Low water on the Holy Loch
I love this view of the head of the Holy Loch - acres of mud flats where the River Eachaig enters the loch, mud flats that disappear when the tide comes back in. There are bird hides down there, and apparently a wide variety of waders and such like, though I only know this from hearsay. In all our 46 years living in these parts, it's a bit I've never explored.
The Holy Loch, of course, was for the first 20 or so years of our time here, the site for the US Navy Site One, where a mother ship, floating dock and land support looked after several nuclear submarines and their crews and families. The Americans called it "Holy Loch" and it took on sinister connotations. It was foreign soil, and every time I went near its shores - at least on the Sandbank side - I felt I was trespassing. This could have had something to do with my position in the local CND, of course ...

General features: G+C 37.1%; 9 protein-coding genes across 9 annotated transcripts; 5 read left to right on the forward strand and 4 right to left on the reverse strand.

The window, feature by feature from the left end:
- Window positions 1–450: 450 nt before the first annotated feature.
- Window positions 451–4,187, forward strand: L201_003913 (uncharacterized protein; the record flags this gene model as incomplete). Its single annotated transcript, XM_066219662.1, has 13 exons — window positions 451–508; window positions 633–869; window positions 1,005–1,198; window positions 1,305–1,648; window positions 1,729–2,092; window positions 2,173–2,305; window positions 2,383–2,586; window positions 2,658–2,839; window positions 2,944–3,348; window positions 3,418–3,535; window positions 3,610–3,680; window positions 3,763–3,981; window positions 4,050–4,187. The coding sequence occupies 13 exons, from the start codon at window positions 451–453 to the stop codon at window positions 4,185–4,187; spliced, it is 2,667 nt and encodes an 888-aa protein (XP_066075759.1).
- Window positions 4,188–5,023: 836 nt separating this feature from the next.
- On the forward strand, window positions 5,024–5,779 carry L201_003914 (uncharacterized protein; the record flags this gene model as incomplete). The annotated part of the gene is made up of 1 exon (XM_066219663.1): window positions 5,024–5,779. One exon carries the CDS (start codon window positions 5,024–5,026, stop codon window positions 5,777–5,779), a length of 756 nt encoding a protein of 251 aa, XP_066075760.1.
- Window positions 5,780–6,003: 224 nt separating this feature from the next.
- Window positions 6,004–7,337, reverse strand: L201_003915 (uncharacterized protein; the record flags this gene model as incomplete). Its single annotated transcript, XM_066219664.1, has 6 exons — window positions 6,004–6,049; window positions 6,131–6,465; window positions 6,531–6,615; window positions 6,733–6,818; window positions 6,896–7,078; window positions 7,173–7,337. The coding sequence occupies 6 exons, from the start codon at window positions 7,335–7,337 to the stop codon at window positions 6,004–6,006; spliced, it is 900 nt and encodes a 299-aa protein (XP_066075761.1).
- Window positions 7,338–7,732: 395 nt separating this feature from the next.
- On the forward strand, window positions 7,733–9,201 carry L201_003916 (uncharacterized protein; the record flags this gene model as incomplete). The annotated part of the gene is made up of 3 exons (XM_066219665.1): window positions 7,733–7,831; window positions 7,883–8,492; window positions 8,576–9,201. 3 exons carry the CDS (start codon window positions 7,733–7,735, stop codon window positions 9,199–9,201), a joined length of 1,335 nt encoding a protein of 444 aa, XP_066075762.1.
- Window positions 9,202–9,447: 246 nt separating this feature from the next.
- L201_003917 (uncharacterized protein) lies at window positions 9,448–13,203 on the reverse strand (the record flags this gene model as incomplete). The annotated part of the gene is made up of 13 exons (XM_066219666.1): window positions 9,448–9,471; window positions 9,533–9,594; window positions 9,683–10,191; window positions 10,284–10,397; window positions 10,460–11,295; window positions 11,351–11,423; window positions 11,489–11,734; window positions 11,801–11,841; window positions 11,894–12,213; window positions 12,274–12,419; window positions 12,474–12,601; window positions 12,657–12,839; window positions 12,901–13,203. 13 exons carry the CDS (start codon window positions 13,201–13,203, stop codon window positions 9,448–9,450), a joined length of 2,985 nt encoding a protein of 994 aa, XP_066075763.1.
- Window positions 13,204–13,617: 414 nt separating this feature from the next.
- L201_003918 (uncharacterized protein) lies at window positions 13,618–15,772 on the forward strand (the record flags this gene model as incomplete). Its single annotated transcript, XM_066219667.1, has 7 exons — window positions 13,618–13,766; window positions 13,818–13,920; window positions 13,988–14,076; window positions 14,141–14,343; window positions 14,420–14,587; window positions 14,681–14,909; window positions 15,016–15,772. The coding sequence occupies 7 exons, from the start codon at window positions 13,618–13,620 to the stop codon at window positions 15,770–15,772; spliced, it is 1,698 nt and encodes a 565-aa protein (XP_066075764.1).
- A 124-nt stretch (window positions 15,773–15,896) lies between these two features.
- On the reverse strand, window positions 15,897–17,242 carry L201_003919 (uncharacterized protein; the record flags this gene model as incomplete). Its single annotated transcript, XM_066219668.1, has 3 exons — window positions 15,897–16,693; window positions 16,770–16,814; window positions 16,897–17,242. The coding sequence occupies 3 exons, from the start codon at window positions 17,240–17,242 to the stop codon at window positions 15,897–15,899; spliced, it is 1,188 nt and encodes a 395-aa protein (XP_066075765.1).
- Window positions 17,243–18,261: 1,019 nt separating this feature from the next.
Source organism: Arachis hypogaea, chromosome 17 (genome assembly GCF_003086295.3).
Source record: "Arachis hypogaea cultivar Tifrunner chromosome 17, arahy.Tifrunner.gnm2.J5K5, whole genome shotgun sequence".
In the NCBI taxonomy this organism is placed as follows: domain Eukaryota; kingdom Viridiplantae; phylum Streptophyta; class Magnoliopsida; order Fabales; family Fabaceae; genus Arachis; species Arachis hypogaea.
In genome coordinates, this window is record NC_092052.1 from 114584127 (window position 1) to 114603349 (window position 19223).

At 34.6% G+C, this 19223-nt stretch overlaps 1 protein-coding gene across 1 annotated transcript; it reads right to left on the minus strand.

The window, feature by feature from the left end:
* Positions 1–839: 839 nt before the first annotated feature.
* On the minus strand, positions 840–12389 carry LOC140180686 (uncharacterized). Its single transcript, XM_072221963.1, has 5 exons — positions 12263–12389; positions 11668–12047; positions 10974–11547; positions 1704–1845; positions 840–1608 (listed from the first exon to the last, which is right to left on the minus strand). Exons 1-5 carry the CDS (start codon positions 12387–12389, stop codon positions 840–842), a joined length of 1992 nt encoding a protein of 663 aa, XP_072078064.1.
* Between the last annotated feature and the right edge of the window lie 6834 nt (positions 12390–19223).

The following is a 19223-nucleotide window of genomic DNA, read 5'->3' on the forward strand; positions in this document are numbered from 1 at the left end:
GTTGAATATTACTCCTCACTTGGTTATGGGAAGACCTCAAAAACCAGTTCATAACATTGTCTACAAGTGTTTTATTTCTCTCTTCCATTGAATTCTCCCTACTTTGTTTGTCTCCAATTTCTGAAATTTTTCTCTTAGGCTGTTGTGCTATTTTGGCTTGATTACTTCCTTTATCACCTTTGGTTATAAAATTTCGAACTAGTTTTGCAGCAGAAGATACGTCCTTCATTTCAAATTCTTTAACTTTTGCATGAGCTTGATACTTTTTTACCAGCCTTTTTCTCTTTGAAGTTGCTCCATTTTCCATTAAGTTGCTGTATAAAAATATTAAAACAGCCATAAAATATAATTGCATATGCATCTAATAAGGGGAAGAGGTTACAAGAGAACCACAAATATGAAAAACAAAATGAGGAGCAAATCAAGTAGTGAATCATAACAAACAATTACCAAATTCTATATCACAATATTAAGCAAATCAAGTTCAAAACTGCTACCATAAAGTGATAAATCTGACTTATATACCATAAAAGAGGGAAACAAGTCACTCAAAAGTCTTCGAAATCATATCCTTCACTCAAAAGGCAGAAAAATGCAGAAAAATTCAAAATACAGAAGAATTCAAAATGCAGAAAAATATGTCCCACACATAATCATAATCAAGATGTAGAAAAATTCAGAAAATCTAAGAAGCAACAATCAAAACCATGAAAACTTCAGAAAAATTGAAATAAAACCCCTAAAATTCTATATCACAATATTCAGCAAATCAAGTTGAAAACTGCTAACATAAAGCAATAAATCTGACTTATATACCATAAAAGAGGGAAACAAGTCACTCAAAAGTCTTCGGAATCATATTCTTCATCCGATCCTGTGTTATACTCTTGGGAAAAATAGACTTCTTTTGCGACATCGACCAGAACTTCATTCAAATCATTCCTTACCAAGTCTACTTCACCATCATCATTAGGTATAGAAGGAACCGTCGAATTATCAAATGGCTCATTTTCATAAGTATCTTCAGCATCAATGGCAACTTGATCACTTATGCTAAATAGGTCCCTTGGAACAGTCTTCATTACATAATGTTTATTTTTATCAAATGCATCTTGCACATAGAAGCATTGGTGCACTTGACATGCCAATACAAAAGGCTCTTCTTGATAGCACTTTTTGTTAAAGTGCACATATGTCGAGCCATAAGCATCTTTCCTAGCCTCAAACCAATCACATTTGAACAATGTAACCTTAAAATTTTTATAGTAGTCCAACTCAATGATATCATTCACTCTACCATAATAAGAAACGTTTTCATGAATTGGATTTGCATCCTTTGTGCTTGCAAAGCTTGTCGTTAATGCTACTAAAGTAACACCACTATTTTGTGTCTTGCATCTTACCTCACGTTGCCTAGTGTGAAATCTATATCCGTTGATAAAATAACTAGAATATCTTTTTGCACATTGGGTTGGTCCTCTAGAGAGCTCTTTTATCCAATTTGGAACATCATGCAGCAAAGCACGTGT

Today we were in Kilmun Arboretum, an extraordinary place that we take for granted. There are exotic rhododendrons coming on in corners, eucalyptus trees in every stage of growth, including babies in wired-off enclosures and a newly-fallen giant that has peeled off its main stem in a gale and now lies chopped into neat rounds near its scarred parent. There are areas where diseased trees have been cut down and burned, and foot-mats to clean off any diseased spores that the unwary walker (or dog) may have picked up.
It's also where we go to catch the last sun on the hillside, as here.